Day Three: 7:50am

BLUE sky over Wimbledon. Even early in the morning it was sunny and hot, casting shadows over the courts.
Time for the sun cream, along with defending champion Venus Williams to make her first appearance on Centre Court.
Match of the day for British fans is scheduled last on the same court. Tim Henman has nothing to lose against Roger Federer. It’s a perfect summer’s day.

The queues outside are the longest so far. Camp out overnight and you stand a good chance of a seat on Centre or Court One. Arrive by 7am and a four-hour wait will probably get you a ground pass, which can be just as much fun.
You wonder how many of the international press correspondents in the media centre actually realise how lucky they are. Sure, the hours are gruelling. I aim to be here by 7am each day and try to leave by 9.30pm. That just leaves time for sleep and a quick shower before you’re back to greet the police sniffer dogs.

But there are absolutely no complaints. It’s a huge privilege to cover this event, even if the work schedule means lunch is a bowl of strawberries and cream at 5pm and dinner a banana sandwich near midnight.
Just 20 seconds walk from my desk is the press interview room. At times it can get a little surreal. Press conference alerts are broadcast as and when the players come off court. Usually there’s a 15-minute warning counting down to a final: “Andre Agassi will be in the main interview room immediately.” With the emphasis on the word “immediately”. Doesn’t do to keep legends waiting.
Last night it was relentless. Tim Henman, Greg Rusedski, Andy Murray, Martina Hingis, Justine Henin-Hardenne, Roger Federer and, yes, even our old friend Benjamin Becker, were just some of the people calling by for a chat.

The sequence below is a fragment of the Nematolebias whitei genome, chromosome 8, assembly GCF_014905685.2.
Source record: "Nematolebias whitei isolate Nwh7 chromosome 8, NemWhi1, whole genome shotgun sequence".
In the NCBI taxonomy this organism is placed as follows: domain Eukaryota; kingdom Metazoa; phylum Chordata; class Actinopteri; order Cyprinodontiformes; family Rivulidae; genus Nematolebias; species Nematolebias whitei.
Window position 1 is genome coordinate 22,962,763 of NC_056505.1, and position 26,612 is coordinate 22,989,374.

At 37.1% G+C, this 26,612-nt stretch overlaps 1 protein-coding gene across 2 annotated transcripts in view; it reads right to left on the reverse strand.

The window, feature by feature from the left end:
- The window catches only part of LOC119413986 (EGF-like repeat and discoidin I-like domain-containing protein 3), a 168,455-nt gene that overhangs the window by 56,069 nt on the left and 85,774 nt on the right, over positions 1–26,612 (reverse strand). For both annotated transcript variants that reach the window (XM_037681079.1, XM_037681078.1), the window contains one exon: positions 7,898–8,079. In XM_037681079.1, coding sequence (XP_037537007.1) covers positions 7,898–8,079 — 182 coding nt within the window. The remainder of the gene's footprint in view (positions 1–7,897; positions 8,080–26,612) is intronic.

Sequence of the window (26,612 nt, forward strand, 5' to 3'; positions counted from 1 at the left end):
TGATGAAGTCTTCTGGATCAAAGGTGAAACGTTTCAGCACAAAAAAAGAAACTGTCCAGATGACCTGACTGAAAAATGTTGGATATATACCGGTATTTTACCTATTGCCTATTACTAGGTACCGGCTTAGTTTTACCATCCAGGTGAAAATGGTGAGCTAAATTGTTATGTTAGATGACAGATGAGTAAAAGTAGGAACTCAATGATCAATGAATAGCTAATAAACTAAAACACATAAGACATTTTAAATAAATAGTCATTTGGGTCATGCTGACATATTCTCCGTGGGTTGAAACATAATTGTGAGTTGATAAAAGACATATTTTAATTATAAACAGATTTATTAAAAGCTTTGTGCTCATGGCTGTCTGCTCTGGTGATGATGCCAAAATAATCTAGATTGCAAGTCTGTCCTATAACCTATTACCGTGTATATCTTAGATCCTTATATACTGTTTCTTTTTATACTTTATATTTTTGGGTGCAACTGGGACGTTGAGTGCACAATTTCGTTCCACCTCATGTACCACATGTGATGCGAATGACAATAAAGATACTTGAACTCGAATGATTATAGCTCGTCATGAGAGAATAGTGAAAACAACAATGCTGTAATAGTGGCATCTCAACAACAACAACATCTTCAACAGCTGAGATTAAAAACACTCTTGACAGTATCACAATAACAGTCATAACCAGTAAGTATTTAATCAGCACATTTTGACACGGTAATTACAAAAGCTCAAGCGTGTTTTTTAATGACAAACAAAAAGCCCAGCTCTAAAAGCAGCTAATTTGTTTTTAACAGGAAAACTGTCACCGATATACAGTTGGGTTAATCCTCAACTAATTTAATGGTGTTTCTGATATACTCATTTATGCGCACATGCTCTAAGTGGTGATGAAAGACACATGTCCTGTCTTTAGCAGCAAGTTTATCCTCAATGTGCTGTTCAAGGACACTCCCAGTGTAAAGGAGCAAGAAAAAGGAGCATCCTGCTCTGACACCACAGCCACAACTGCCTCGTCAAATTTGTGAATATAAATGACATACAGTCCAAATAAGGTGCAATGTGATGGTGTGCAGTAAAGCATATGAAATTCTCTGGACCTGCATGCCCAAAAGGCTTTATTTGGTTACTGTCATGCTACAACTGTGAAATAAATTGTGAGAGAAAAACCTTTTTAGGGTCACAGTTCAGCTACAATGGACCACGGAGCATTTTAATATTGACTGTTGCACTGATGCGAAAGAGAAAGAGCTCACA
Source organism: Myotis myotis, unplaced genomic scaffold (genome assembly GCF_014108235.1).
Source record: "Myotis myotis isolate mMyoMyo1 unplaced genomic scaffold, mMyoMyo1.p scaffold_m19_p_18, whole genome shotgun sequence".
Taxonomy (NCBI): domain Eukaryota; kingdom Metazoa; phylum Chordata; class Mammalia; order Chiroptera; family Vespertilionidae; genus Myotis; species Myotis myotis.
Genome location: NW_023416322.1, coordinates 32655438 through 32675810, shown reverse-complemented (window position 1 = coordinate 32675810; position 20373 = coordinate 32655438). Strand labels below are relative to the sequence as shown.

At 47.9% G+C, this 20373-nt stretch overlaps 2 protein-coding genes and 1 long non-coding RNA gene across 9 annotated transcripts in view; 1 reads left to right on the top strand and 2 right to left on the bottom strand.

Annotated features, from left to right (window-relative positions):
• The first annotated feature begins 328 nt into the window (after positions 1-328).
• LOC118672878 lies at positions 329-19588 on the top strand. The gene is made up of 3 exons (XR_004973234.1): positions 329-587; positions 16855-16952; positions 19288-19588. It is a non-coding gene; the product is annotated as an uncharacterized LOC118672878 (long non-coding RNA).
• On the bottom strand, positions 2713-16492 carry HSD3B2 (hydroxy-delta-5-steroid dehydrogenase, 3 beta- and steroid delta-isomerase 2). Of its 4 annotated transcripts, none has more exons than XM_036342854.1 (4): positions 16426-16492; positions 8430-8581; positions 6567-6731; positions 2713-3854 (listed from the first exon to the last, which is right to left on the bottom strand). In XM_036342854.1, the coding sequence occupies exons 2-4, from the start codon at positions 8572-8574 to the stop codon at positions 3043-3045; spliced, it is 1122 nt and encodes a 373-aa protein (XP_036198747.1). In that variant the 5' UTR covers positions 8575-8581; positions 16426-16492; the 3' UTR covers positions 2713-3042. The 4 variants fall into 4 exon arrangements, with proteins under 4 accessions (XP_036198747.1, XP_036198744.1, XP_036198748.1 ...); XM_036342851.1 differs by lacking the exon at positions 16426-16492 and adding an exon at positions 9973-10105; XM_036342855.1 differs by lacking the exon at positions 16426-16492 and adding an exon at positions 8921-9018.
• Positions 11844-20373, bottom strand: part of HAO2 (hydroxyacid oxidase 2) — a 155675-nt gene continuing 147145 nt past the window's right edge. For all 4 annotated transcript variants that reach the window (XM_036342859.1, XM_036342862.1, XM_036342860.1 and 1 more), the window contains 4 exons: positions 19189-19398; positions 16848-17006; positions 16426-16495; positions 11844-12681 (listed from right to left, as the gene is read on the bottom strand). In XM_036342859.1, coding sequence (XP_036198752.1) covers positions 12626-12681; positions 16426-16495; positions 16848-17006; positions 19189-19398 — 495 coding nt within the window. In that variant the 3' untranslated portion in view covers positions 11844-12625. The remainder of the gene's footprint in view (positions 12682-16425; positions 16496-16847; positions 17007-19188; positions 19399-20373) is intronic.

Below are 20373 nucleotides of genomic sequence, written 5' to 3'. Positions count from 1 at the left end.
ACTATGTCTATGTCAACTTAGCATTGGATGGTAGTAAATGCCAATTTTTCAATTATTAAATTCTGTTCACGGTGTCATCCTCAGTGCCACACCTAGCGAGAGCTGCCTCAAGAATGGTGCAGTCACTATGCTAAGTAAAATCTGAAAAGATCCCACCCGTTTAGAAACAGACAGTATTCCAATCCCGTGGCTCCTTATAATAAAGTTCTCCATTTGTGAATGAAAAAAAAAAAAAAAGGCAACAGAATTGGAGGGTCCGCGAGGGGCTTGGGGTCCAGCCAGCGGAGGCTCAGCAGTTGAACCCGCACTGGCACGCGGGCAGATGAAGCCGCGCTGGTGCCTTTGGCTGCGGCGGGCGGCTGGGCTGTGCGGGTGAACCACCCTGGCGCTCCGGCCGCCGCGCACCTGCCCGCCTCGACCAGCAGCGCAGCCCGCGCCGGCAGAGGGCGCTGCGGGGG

And yet, ironically, most of the press are simply too busy writing stories to leave their desks, especially as evening deadlines approach. Agassi may be tennis royalty at his very last Wimbledon, but he warrants a mere glance on the interview channel – one of 29 on my TV totally devoted to coverage of the courts, stats and other media info.
As you may have read from last night’s blog, I attended the Henman press conference, taking the usual shorthand notes. No need. Within ten minutes copies of a full three-page typed transcript were being handed out. Now how do they do that?
One Portugese journalist was particularly keen to get Tim’s score prediction for the England v Portugal World Cup quarter final on Saturday. “You haven’t got any players left, have you – I think we’ll win,” smiled Henman. If I’d missed that smile, it was there in black and white in the transcript.
Oblivious to the fact that he’s actually Scottish, the same question was later put to Andy Murray. Luckily he was in a good mood after his impressive first round victory. Andy predicts penalties.
For more images, go to Wylie’s Wimbledon 2006 Photos.